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Living and Writing in the Natural World

The mood of the universe these days

Today we got in the mail an envelope postmarked simply “Buckingham Palace” with an enclosed card from the Duke and Duchess of Cambridge, aka Will and Kate. On my walk through Bidwell Park the grey, leafless oaks were accented by scores of bright cream and pink flowers of intervening Prunus wild cherry saplings. And on my way to the grocery I listened to Jon Miller and David Fleming on the radio calling the plays of the San Francisco Giants first game of spring training. What do all these things have in common?  Read More 
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Lazarus species 2: "Dawn" Redwood

A swarm of redwood species blanketed the Northern Hemisphere from 100 to 20 million years ago. In 1948, most were known and studied only as fossils, the leading authority being Professor Ralph Chaney of Berkeley. He was particularly interested in extinct members of the genus Metasequoia, the last of which had disappeared 30 million years ago. The San Francisco Chronicle’s science writer, Milton Silverman, was in Chaney’s office in January of 1948 when Chaney opened a bulky package covered with Chinese stamps from the day’s mail. Out tumbled a recently-living branch with green needle-leaves, the opposite arrangement of needles identifying it as—Metasequoia! Chaney promptly fainted onto his desk.  Read More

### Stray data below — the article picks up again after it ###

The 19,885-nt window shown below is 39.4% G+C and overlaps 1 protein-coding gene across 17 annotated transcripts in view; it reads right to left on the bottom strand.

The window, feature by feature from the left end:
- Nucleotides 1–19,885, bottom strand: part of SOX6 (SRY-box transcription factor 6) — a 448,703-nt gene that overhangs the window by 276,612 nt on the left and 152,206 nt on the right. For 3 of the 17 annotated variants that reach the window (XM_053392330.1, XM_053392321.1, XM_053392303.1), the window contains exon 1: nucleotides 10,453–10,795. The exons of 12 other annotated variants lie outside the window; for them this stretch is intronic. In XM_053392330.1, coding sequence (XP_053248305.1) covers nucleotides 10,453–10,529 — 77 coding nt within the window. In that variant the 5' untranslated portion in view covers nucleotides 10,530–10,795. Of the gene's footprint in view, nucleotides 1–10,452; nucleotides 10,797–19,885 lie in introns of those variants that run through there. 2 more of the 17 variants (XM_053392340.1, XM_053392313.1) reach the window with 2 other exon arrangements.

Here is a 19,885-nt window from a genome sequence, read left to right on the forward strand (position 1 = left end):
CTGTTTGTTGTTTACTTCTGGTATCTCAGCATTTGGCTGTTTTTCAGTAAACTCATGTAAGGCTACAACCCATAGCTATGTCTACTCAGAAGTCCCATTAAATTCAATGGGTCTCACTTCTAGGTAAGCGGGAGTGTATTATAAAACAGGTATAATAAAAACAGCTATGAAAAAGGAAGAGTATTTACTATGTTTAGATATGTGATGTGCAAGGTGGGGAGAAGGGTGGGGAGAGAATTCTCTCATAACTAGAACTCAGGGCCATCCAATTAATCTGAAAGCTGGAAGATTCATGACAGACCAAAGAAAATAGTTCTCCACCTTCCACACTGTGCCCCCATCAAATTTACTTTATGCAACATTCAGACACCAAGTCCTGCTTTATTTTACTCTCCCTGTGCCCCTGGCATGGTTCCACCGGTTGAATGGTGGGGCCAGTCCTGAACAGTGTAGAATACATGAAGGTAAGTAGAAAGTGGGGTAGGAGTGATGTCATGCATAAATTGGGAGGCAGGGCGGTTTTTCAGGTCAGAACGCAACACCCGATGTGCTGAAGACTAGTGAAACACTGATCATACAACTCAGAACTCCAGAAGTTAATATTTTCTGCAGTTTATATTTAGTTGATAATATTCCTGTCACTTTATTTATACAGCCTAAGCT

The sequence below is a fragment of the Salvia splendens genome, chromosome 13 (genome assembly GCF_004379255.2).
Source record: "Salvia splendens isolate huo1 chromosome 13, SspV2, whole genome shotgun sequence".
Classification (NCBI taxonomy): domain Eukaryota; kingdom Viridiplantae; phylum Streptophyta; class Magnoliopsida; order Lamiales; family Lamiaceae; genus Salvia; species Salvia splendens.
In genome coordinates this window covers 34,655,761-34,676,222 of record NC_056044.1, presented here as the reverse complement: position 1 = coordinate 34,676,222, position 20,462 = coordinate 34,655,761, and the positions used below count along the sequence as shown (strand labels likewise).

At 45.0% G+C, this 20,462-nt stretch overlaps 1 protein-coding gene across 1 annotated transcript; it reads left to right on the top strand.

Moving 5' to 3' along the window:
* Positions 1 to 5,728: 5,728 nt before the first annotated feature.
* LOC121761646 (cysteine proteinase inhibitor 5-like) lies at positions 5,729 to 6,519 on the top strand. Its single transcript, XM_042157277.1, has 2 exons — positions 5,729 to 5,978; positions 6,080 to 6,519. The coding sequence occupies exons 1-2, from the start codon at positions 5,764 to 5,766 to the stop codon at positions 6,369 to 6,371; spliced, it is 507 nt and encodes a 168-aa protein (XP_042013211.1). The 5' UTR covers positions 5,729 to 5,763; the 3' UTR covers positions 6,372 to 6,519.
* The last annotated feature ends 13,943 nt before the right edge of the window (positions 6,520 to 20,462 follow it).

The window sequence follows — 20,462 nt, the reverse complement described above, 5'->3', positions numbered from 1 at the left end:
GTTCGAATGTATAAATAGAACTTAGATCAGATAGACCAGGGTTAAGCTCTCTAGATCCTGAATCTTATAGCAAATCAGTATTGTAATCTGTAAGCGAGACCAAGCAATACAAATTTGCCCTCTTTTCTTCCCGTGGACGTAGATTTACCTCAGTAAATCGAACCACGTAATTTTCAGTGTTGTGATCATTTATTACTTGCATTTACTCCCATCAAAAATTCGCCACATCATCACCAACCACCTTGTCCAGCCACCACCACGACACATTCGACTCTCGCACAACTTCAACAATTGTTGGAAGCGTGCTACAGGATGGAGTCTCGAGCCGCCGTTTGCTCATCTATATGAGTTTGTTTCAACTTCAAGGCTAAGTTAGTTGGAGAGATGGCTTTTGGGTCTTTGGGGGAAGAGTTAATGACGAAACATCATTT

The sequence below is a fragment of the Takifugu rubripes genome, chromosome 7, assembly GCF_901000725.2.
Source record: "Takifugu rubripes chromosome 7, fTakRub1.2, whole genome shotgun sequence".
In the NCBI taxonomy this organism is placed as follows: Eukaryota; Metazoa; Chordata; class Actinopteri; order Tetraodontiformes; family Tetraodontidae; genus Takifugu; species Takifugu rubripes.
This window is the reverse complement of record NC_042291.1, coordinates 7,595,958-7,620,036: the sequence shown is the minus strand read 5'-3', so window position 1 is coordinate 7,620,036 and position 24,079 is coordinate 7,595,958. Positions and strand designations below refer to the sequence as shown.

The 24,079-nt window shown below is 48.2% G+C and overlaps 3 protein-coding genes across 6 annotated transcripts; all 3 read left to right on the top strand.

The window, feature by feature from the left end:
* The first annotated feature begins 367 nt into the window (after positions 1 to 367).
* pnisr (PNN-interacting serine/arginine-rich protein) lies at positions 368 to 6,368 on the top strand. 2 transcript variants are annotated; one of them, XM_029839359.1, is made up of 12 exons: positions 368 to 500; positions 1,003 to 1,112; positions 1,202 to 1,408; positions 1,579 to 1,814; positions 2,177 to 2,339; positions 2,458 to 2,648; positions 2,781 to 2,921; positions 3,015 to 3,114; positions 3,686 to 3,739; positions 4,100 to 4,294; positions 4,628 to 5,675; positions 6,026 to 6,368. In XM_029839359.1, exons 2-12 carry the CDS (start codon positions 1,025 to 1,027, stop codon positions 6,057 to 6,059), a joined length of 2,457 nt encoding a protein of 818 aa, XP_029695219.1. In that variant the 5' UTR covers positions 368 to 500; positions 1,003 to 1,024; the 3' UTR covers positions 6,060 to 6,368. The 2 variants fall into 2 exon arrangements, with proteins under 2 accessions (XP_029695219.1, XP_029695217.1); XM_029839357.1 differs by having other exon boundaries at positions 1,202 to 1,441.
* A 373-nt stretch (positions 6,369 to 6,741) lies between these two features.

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Happy Birthday, Mr. Darwin

Today is Charles Darwin’s birthday, and hardly anyone has done more for the true understanding of us humans and our world than this good Victorian gentleman. He completed the revolution begun by Copernicus centuries earlier, by establishing clearly that in addition to our planet not being the center of the cosmos, we humans are merely one species of many on the planet, formed by the same processes that form the other species, and in no way exceptional. He established this not by any stroke of genius, but “the old fashioned way,” as the old Smith Barney ad goes. Consider:  Read More 
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A New Year, by China and the Moon

Day after tomorrow is the Chinese Lunar New Year, which means tomorrow is New Year’s Eve, and it’s time to be putting up the lanterns and thinking about the menu. The Chinese way of celebrating the new year is very different than our western one, and because of the differences their celebration has survived thousands of years and precipitates the greatest annual human migration on the planet. There’s a good reason for that.  Read More 
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Rhythms of a Human Life

A roaring bonfire in the middle of an almond orchard, talk about the stages of life, lots of wine and crystalline stars in the night sky—we must be in California! And so we were this past weekend, as we helped a friend of my wife observe her 60th birthday. A human life, like forests and planets and dreams, has a certain rhythm and track to it, and we were celebrating.  Read More 
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